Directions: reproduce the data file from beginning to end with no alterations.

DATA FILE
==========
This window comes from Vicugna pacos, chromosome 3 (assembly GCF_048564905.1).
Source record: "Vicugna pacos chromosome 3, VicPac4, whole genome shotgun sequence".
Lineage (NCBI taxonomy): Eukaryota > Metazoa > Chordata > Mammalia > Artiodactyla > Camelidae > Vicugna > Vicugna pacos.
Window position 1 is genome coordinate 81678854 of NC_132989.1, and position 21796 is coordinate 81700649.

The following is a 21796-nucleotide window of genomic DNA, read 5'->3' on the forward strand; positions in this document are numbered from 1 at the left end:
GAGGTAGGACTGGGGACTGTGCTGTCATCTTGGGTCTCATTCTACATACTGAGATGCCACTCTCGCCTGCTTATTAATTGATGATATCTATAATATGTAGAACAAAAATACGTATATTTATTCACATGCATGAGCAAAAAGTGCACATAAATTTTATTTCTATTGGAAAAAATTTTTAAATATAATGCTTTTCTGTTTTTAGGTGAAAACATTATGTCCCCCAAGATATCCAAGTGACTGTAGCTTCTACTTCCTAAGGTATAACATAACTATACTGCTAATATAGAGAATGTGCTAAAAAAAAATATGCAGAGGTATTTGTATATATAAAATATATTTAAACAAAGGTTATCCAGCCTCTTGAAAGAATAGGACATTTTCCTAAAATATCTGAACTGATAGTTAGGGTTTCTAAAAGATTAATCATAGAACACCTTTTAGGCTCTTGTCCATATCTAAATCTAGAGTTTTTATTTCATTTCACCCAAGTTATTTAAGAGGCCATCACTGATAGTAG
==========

This window comes from Vicugna pacos, chromosome 3 (assembly GCF_048564905.1).
Source record: "Vicugna pacos chromosome 3, VicPac4, whole genome shotgun sequence".
Lineage (NCBI taxonomy): Eukaryota > Metazoa > Chordata > Mammalia > Artiodactyla > Camelidae > Vicugna > Vicugna pacos.
Window position 1 is genome coordinate 81678854 of NC_132989.1, and position 21796 is coordinate 81700649.

The following is a 21796-nucleotide window of genomic DNA, read 5'->3' on the forward strand; positions in this document are numbered from 1 at the left end:
GAGGTAGGACTGGGGACTGTGCTGTCATCTTGGGTCTCATTCTACATACTGAGATGCCACTCTCGCCTGCTTATTAATTGATGATATCTATAATATGTAGAACAAAAATACGTATATTTATTCACATGCATGAGCAAAAAGTGCACATAAATTTTATTTCTATTGGAAAAAATTTTTAAATATAATGCTTTTCTGTTTTTAGGTGAAAACATTATGTCCCCCAAGATATCCAAGTGACTGTAGCTTCTACTTCCTAAGGTATAACATAACTATACTGCTAATATAGAGAATGTGCTAAAAAAAAATATGCAGAGGTATTTGTATATATAAAATATATTTAAACAAAGGTTATCCAGCCTCTTGAAAGAATAGGACATTTTCCTAAAATATCTGAACTGATAGTTAGGGTTTCTAAAAGATTAATCATAGAACACCTTTTAGGCTCTTGTCCATATCTAAATCTAGAGTTTTTATTTCATTTCACCCAAGTTATTTAAGAGGCCATCACTGATAGTAG